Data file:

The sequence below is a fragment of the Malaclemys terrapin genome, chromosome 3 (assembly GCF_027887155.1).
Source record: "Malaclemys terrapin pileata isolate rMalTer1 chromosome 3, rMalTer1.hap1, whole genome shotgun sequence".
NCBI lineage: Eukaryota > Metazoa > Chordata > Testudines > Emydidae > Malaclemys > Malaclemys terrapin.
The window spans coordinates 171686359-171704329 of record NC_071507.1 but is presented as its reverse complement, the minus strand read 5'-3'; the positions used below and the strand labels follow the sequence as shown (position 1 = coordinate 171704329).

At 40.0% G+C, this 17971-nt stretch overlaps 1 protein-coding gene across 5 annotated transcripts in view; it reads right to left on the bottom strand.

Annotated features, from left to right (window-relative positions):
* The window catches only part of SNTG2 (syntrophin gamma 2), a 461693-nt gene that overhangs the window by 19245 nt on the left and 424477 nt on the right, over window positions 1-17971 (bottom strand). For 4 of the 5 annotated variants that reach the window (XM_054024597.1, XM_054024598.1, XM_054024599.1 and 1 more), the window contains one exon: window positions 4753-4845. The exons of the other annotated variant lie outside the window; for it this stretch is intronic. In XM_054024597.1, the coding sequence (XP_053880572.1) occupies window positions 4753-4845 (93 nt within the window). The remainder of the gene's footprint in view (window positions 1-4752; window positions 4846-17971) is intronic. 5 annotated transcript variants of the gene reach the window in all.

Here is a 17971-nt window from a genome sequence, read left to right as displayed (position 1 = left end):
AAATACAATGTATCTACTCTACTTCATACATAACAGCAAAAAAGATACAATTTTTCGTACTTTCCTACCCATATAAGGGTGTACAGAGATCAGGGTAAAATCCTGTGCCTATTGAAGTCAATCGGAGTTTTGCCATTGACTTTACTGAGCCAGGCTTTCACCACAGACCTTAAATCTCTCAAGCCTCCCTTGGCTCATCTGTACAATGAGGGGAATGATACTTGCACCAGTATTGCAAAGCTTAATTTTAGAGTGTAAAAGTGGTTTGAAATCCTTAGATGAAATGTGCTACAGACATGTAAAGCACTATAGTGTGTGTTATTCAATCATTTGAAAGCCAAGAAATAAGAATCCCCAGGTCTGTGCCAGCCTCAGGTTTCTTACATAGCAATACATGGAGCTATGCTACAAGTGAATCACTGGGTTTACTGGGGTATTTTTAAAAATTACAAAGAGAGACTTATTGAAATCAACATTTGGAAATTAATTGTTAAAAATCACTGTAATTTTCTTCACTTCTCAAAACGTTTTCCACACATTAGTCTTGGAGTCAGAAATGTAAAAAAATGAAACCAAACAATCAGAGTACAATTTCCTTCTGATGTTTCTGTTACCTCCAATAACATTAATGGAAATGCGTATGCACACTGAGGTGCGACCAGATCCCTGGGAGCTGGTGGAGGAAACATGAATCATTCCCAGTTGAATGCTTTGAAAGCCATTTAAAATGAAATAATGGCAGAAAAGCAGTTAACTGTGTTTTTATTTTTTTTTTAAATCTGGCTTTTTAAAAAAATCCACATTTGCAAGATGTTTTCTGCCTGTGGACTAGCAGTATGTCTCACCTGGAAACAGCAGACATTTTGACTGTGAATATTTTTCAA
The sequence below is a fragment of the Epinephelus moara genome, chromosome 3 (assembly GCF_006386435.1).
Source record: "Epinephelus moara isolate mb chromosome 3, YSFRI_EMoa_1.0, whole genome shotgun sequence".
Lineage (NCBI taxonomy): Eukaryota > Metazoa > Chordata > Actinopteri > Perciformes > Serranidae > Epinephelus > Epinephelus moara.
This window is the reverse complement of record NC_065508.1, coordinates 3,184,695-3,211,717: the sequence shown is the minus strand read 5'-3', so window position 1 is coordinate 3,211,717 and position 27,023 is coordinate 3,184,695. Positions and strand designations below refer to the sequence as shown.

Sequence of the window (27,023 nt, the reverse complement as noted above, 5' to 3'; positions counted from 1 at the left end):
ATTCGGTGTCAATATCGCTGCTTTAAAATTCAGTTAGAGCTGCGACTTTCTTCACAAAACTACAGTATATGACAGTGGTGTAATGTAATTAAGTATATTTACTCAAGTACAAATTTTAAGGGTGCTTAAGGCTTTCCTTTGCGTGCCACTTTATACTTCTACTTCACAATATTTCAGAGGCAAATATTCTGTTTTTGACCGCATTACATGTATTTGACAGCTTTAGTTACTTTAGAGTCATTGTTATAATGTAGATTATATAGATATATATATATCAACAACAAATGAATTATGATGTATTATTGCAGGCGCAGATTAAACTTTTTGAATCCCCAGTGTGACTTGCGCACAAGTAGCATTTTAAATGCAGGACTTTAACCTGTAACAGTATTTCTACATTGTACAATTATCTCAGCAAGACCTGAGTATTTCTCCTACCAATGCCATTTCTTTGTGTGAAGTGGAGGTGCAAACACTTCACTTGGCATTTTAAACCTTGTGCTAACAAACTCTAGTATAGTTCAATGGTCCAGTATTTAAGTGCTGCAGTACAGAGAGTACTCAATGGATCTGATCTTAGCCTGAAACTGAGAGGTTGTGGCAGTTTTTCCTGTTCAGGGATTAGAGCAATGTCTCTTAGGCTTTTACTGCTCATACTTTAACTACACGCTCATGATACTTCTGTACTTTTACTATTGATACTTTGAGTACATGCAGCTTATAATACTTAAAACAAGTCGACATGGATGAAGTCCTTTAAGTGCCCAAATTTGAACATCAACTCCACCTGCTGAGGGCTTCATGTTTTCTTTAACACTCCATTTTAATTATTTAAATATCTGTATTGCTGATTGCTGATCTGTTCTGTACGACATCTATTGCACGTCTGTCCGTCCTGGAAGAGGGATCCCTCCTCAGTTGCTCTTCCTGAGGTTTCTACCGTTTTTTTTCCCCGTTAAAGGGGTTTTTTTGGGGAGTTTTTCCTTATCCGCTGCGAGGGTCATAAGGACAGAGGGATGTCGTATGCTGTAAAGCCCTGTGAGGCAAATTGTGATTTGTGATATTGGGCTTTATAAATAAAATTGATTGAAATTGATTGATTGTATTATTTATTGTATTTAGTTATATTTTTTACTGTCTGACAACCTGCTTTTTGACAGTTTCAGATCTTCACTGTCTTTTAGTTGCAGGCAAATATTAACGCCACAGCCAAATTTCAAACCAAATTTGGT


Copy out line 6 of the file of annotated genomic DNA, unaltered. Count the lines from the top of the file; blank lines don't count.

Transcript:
Annotated features, from left to right (window-relative positions):